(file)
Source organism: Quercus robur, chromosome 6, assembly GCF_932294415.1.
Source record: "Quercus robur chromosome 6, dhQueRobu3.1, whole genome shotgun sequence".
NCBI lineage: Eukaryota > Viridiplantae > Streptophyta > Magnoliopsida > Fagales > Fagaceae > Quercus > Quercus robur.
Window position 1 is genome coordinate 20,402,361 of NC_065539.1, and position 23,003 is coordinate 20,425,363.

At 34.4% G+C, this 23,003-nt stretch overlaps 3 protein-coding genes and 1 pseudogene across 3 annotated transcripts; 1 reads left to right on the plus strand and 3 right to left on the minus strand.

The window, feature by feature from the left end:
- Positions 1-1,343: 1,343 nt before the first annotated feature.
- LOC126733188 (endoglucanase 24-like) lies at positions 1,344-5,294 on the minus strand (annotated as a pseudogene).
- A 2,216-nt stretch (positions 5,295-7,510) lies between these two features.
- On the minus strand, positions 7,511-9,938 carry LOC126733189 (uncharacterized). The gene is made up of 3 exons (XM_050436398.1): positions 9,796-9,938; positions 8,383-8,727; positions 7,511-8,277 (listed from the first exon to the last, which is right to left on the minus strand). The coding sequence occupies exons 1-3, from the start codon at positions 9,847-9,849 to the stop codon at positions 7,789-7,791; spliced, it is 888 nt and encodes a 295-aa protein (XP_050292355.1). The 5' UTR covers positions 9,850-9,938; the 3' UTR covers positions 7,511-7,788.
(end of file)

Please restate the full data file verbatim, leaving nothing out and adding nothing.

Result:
Source organism: Quercus robur, chromosome 6, assembly GCF_932294415.1.
Source record: "Quercus robur chromosome 6, dhQueRobu3.1, whole genome shotgun sequence".
NCBI lineage: Eukaryota > Viridiplantae > Streptophyta > Magnoliopsida > Fagales > Fagaceae > Quercus > Quercus robur.
Window position 1 is genome coordinate 20,402,361 of NC_065539.1, and position 23,003 is coordinate 20,425,363.

At 34.4% G+C, this 23,003-nt stretch overlaps 3 protein-coding genes and 1 pseudogene across 3 annotated transcripts; 1 reads left to right on the plus strand and 3 right to left on the minus strand.

The window, feature by feature from the left end:
- Positions 1-1,343: 1,343 nt before the first annotated feature.
- LOC126733188 (endoglucanase 24-like) lies at positions 1,344-5,294 on the minus strand (annotated as a pseudogene).
- A 2,216-nt stretch (positions 5,295-7,510) lies between these two features.
- On the minus strand, positions 7,511-9,938 carry LOC126733189 (uncharacterized). The gene is made up of 3 exons (XM_050436398.1): positions 9,796-9,938; positions 8,383-8,727; positions 7,511-8,277 (listed from the first exon to the last, which is right to left on the minus strand). The coding sequence occupies exons 1-3, from the start codon at positions 9,847-9,849 to the stop codon at positions 7,789-7,791; spliced, it is 888 nt and encodes a 295-aa protein (XP_050292355.1). The 5' UTR covers positions 9,850-9,938; the 3' UTR covers positions 7,511-7,788.